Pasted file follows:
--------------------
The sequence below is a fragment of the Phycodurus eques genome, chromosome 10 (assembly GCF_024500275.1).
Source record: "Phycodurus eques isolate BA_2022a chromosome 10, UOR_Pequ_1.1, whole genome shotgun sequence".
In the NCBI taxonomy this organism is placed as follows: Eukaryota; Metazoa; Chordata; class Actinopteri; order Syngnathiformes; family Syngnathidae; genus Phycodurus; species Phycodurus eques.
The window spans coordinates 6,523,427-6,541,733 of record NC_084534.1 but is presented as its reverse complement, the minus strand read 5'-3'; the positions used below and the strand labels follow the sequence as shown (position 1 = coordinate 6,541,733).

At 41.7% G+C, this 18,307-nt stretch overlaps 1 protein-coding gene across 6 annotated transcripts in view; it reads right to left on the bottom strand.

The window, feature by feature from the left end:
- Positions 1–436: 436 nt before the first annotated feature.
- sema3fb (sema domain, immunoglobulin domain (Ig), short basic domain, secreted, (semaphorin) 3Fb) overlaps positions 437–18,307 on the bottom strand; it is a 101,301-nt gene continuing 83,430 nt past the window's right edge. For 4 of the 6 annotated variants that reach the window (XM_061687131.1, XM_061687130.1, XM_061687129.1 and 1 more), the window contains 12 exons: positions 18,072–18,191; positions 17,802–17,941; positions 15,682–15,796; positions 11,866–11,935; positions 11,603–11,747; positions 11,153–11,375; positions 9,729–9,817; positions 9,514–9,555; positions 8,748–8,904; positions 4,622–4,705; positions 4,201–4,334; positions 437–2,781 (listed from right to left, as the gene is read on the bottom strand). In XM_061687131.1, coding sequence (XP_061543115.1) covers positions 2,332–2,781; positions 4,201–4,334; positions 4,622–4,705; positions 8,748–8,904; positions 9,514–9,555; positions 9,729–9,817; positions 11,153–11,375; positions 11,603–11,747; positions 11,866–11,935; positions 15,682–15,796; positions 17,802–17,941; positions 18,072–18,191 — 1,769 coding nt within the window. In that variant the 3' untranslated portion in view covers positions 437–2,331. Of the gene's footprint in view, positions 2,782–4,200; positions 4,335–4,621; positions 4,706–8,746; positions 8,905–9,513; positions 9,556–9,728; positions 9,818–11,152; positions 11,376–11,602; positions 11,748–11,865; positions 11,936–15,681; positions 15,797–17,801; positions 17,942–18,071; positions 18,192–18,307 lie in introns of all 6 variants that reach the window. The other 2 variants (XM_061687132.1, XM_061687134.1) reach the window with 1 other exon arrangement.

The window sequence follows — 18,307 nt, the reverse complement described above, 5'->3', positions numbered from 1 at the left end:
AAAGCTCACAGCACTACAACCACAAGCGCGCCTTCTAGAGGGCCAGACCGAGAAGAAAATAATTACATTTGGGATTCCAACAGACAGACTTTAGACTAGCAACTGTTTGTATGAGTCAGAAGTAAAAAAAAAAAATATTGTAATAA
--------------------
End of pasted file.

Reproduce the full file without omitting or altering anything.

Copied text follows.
The sequence below is a fragment of the Phycodurus eques genome, chromosome 10 (assembly GCF_024500275.1).
Source record: "Phycodurus eques isolate BA_2022a chromosome 10, UOR_Pequ_1.1, whole genome shotgun sequence".
In the NCBI taxonomy this organism is placed as follows: Eukaryota; Metazoa; Chordata; class Actinopteri; order Syngnathiformes; family Syngnathidae; genus Phycodurus; species Phycodurus eques.
The window spans coordinates 6,523,427-6,541,733 of record NC_084534.1 but is presented as its reverse complement, the minus strand read 5'-3'; the positions used below and the strand labels follow the sequence as shown (position 1 = coordinate 6,541,733).

At 41.7% G+C, this 18,307-nt stretch overlaps 1 protein-coding gene across 6 annotated transcripts in view; it reads right to left on the bottom strand.

The window, feature by feature from the left end:
- Positions 1–436: 436 nt before the first annotated feature.
- sema3fb (sema domain, immunoglobulin domain (Ig), short basic domain, secreted, (semaphorin) 3Fb) overlaps positions 437–18,307 on the bottom strand; it is a 101,301-nt gene continuing 83,430 nt past the window's right edge. For 4 of the 6 annotated variants that reach the window (XM_061687131.1, XM_061687130.1, XM_061687129.1 and 1 more), the window contains 12 exons: positions 18,072–18,191; positions 17,802–17,941; positions 15,682–15,796; positions 11,866–11,935; positions 11,603–11,747; positions 11,153–11,375; positions 9,729–9,817; positions 9,514–9,555; positions 8,748–8,904; positions 4,622–4,705; positions 4,201–4,334; positions 437–2,781 (listed from right to left, as the gene is read on the bottom strand). In XM_061687131.1, coding sequence (XP_061543115.1) covers positions 2,332–2,781; positions 4,201–4,334; positions 4,622–4,705; positions 8,748–8,904; positions 9,514–9,555; positions 9,729–9,817; positions 11,153–11,375; positions 11,603–11,747; positions 11,866–11,935; positions 15,682–15,796; positions 17,802–17,941; positions 18,072–18,191 — 1,769 coding nt within the window. In that variant the 3' untranslated portion in view covers positions 437–2,331. Of the gene's footprint in view, positions 2,782–4,200; positions 4,335–4,621; positions 4,706–8,746; positions 8,905–9,513; positions 9,556–9,728; positions 9,818–11,152; positions 11,376–11,602; positions 11,748–11,865; positions 11,936–15,681; positions 15,797–17,801; positions 17,942–18,071; positions 18,192–18,307 lie in introns of all 6 variants that reach the window. The other 2 variants (XM_061687132.1, XM_061687134.1) reach the window with 1 other exon arrangement.

The window sequence follows — 18,307 nt, the reverse complement described above, 5'->3', positions numbered from 1 at the left end:
AAAGCTCACAGCACTACAACCACAAGCGCGCCTTCTAGAGGGCCAGACCGAGAAGAAAATAATTACATTTGGGATTCCAACAGACAGACTTTAGACTAGCAACTGTTTGTATGAGTCAGAAGTAAAAAAAAAAAATATTGTAATAA